She is one of the city’s most successful publishers, so I suppose I’m lucky to be working with her, but sometimes I have my doubts. She often told me I was her favorite author, but she probably told all of her authors the same thing.
Without a doubt, though, she liked to lecture me, and she enjoyed it whenever she got the chance. She did it all the time, lectured me, as she saw it the ignorant, naive artist, about the cold, hard facts of the big, nasty world.
The world she had on a string tied to her finger.
“Remember sweetie,” she cooed, “you’d be nothing without me. You’d be back living in your broken down Buick, a burned-out bum hustling in cheap porno flicks for a greasy burger and a dime-bag. Or pressure-washing the turds from sleazy motel swimming pools in Central Florida at twenty-five bucks a throw.”
“How’d you know about that?” I asked before I could stop myself.
“We know everything,” she answered breezily. “About everybody. And what we don’t know, we invent. Remember, the Company hates to lose.”
“Why would the Company hate Toulouse?” I asked, attempting a little levity and wishing I could trade my coffee for a Bloody Mary. The coffee tasted odd today.
“Don’t you think it’s a little late for you to pretend you didn’t know that?” she said.
“What? That the Company hates Toulouse? This is the first I’ve heard of it! Has anybody informed Toulouse?”
“Please don’t try that corny hash on me,” she replied, and unbidden to my mind came a vision of her completely naked, smothered in corned beef hash, with some fried potatoes covered in ketchup on the side. I saw in this vision a banquet table topped with silver racks filled with golden buttered toast. Platters heaped with exotic French pastries, bowls of fresh fruit from the Tropics. Pancakes and waffles stood piled high and dripping with maple syrup. There was coffee and tea and orange juice and champagne on the table, too.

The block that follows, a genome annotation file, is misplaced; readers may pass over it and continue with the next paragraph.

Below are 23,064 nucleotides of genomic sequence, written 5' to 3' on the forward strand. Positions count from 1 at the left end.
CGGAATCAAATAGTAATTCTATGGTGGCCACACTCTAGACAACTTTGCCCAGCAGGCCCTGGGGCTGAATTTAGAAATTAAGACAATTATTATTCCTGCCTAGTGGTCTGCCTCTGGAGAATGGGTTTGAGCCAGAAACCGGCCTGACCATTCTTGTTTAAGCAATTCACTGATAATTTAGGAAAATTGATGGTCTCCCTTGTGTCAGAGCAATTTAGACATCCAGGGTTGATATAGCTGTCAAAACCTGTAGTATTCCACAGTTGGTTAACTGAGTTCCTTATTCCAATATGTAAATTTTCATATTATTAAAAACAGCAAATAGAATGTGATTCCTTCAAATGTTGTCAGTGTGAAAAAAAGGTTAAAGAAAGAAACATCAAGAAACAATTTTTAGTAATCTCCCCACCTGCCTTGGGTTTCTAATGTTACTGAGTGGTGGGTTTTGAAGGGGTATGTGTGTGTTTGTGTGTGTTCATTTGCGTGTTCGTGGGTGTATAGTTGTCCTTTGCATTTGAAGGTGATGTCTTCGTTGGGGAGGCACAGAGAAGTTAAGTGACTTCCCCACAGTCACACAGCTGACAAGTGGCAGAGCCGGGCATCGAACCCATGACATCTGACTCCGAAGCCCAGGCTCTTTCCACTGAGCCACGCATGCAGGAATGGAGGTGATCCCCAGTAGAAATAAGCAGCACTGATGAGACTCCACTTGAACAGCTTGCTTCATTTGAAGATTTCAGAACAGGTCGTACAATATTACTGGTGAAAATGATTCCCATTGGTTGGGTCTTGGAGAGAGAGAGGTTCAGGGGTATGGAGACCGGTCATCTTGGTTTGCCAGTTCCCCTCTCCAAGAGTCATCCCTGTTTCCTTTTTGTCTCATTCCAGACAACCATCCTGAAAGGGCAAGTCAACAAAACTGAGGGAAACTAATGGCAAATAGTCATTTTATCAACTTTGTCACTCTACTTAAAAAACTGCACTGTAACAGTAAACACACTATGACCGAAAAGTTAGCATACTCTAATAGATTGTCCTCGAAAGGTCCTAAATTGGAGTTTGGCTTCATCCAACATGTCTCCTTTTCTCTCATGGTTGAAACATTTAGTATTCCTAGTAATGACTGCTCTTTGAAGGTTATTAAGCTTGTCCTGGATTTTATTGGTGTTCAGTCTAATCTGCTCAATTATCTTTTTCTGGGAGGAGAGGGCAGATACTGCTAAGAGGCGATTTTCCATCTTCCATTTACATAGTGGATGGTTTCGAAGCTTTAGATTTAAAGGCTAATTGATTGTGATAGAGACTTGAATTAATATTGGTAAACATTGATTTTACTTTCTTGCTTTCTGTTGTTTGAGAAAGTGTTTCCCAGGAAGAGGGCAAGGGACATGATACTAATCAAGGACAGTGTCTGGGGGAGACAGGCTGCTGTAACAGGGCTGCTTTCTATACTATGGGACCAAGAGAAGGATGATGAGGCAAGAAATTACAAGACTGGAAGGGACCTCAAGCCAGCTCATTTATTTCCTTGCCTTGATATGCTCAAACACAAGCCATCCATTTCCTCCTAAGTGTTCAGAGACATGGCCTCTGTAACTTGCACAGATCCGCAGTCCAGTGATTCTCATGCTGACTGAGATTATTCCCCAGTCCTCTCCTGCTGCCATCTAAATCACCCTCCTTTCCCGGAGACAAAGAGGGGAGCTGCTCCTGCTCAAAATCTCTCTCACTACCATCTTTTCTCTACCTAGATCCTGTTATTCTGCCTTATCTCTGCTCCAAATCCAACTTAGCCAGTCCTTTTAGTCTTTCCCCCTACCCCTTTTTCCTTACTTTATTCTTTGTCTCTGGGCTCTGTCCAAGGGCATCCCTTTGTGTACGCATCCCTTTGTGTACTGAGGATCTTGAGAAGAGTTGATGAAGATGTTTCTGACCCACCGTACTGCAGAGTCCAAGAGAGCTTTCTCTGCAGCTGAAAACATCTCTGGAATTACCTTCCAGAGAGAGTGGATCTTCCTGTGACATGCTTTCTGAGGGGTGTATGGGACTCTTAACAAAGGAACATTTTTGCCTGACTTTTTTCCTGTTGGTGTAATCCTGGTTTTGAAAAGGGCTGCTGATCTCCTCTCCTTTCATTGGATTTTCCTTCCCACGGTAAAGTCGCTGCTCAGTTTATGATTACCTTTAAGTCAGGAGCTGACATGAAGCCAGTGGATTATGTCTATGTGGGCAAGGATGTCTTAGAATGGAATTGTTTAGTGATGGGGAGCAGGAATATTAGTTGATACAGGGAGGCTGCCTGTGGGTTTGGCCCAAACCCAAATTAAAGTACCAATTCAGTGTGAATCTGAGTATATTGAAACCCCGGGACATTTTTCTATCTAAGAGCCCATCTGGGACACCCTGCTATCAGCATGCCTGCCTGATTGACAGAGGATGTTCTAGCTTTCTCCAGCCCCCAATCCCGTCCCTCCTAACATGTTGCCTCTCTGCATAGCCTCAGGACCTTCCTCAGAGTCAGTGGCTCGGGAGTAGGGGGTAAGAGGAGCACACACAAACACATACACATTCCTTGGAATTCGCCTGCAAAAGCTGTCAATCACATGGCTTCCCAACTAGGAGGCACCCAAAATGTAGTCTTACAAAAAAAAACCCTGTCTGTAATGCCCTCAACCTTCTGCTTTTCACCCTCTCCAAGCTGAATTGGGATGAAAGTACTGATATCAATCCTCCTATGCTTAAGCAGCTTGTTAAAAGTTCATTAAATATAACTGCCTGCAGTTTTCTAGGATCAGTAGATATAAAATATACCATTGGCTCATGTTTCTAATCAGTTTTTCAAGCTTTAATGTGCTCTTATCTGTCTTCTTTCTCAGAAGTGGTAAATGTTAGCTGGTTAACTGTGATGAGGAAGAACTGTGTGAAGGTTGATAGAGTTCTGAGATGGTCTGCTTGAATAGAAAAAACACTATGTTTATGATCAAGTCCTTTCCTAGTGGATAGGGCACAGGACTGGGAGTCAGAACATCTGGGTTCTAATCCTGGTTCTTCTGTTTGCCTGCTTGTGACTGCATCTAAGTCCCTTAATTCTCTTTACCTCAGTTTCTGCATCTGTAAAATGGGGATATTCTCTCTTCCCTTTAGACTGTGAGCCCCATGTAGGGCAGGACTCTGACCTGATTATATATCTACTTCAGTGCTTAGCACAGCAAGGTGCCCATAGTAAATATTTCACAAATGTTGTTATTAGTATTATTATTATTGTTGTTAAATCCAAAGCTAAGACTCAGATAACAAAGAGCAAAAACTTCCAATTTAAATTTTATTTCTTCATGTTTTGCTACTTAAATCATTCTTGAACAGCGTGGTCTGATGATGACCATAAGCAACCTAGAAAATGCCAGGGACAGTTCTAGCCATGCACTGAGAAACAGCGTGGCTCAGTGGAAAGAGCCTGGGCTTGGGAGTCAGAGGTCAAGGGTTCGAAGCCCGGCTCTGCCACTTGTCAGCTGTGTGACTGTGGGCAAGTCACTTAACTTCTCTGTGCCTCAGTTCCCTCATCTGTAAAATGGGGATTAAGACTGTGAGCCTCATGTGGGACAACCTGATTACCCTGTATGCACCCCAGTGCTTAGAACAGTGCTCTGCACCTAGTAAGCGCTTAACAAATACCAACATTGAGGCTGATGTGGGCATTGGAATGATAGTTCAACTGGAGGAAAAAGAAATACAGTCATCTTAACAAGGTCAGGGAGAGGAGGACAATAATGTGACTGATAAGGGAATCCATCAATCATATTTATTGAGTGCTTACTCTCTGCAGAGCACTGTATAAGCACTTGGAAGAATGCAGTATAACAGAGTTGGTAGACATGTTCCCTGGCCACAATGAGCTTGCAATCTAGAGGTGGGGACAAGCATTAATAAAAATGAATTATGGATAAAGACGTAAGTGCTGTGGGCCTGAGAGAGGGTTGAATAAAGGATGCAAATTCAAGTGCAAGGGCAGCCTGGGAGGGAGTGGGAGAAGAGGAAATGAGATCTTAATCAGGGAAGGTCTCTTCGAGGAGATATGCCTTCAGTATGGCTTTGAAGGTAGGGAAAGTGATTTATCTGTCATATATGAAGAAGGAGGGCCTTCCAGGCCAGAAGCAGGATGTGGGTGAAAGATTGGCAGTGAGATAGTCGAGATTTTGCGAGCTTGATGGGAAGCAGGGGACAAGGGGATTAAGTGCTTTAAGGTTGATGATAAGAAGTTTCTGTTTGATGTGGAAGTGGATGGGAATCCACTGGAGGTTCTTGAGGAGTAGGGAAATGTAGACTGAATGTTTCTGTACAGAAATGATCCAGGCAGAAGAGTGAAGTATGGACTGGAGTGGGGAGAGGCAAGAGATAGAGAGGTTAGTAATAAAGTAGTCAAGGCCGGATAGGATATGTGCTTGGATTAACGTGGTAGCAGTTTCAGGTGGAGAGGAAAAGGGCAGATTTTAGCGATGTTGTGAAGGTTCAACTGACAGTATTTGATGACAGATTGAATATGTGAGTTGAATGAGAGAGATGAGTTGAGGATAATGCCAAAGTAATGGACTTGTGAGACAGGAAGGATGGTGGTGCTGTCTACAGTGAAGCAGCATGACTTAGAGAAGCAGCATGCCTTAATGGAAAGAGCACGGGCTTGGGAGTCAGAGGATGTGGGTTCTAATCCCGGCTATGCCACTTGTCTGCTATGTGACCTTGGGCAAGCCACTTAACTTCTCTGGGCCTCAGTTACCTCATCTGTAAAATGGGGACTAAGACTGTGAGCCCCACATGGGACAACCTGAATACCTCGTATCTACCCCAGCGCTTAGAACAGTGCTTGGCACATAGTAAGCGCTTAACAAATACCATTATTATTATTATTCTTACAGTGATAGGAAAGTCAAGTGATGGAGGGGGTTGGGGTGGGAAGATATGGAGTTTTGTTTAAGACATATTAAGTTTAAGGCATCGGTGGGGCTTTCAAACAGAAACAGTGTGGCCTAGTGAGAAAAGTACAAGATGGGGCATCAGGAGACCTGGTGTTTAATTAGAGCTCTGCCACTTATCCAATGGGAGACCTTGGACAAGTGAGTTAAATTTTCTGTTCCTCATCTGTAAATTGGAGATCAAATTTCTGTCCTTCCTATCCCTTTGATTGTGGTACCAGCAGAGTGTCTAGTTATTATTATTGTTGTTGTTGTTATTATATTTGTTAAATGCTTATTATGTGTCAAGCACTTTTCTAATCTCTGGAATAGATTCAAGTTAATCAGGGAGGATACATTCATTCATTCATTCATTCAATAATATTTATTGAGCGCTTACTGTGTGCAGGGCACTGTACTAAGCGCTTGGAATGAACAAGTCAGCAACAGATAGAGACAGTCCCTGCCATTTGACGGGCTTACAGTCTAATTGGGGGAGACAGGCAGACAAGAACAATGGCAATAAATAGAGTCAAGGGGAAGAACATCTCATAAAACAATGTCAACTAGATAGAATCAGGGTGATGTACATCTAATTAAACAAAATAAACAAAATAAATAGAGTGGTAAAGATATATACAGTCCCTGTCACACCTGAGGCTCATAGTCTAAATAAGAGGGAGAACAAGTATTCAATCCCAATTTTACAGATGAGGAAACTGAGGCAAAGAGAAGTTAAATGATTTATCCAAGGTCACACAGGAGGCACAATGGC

Oh, why hadn’t I eaten breakfast at the hotel, I chided myself, instead of downing those four extra-spicy Bloody Marys?
She leaned back in her swanky leather chair and brought her fingertips slowly together in front of her chin. She stared at me for a moment.
She is very beautiful, my publisher, in a perfect, cold, sanitized kind of way. Myself, I find it eerie, rather than attractive. Like she’d just stepped out of a Vogue photo shoot or a movie set and was more Hollywood special effects than a real person. Not that I mind Hollywood special effects or beautiful women, certainly not, but she was just too perfect, in my opinion, to be completely, convincingly real, and without realness what have you got?
Perhaps, with me, attraction is a matter of temperature as well, for she is a cool one, my publisher.
Of course, the vision of her naked and covered in breakfast was triggered by hunger pains and my writer’s imagination exceeding the speed limit, nothing more.
It happens all the time to us writers.
You’d be surprised by who I’ve imagined naked and covered in food.
My publisher looked at me a minute longer with her perfect blue-gray eyes, which were slightly out of focus as if lost in thought. She seemed to make up her mind about something. Then she allowed herself to display a very self-satisfied Cheshire cat kind of smile.
“Have some more coffee,” she urged sweetly, “it’s fresh from the cafeteria.”